One of the downsides to an S corporation is that the rules for using the Section 105 plan mentioned above are complicated. If your spouse is a bona fide employee, he or she may benefit from the plan, but as a greater than 2percent owner, your options are limited.
Tax filings required of an S corporation include a federal corporate return, Form 1120-S; a Pennsylvania S corporate return, the PA 20-S; and the PA RCT-101. Any profit or loss flows through to your personal return. There are rules that govern how those are taxed or deducted, depending on your “basis” — meaning your investment in the company. Without basis, the loss is not deductible. The rules pertaining to the deductibility of your loss are complex and best left to your tax professional to determine in your individual situation. Do document how much you are contributing to the company or withdrawing; it is important to know that for proper tracking. Note, too, that an S corporation is limited to 100 shareholders.
A partnership, like the S corporation, is not a taxable entity but a conduit. All profits and losses flow through to the partners’ personal returns. But unlike an S corporation, a partner working in the company is not paid via payroll, but rather through “guaranteed payments.” Those are payments determined in advance by the partnership that the partner will receive in exchange for a contribution to the business, regardless of profits. Those payments received in exchange for working in the partnership are subject to self-employment tax. The partnership will file three returns also: the federal 1065, the PA 1065, and the PA RCT-101.
The most basic way to classify a single member LLC for tax purposes is to consider it disregarded. That means when the IRS looks at your LLC, it doesn’t see it, but only sees a sole proprietorship that is reported on a Schedule C on your personal tax return. That simplifies your tax reporting responsibilities, and also allows you to deduct losses more easily.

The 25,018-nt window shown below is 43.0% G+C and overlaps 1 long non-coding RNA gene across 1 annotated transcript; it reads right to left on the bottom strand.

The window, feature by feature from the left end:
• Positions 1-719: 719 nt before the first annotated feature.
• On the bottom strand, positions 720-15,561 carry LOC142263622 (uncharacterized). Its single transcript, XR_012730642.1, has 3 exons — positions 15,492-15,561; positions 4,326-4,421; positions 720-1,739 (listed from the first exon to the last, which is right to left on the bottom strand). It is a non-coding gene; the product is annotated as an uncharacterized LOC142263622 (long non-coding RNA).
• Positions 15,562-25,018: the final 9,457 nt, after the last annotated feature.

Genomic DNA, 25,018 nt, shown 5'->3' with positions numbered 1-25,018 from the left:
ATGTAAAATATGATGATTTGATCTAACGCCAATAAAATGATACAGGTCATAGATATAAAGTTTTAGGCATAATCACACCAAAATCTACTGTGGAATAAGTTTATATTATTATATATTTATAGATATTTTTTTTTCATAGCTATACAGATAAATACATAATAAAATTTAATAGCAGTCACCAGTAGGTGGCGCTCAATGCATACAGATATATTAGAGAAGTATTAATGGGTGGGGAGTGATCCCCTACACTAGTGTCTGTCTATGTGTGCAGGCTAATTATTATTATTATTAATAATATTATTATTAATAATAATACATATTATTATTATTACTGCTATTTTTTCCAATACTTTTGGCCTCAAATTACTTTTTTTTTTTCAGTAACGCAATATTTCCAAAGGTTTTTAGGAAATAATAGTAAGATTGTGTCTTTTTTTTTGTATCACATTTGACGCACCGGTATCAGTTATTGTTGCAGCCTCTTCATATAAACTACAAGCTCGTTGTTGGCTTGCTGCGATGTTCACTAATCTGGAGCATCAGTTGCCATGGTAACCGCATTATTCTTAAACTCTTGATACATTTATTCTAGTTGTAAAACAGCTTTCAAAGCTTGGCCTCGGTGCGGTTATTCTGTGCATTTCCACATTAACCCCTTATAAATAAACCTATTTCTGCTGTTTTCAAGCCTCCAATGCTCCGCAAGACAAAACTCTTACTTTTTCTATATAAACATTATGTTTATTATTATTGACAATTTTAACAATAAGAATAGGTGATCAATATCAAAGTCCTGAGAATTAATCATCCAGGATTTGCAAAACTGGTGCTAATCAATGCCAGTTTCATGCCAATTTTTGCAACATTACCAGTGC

For owners who are active in the business and whose investment is at risk, losses may be used to offset other income. Any profits that are available from the business are yours to take at any time; they are considered to be draws and not salary or an expense. You should not pay yourself as an employee. The same rules apply as the S corporation with regard to a medical expense reimbursement plan; a spouse may participate as a legitimate employee, but not the owner.
Sole proprietors with an LLC don’t get off completely from filing corporate returns though. Pennsylvania requires all LLCs, whether disregarded or not, to file the PA RCT-101 corporate report. Within that report, a balance sheet is required, providing the assets, liabilities and owner equity at the prior year’s end. Finding out from the state that you should have filed the RCT-101 all along can come as an unwelcome surprise and lead to a scramble to pull together old information to file prior year returns in a hurry. Even if the return ends up with no tax due, the state still wants to know how your business did.
If you’re debating your entity choice, looking for business planning tools, or have other questions about starting and operating a small business, the Small Business Administration website has a wealth of information available for free. You can find them at www.sba.gov.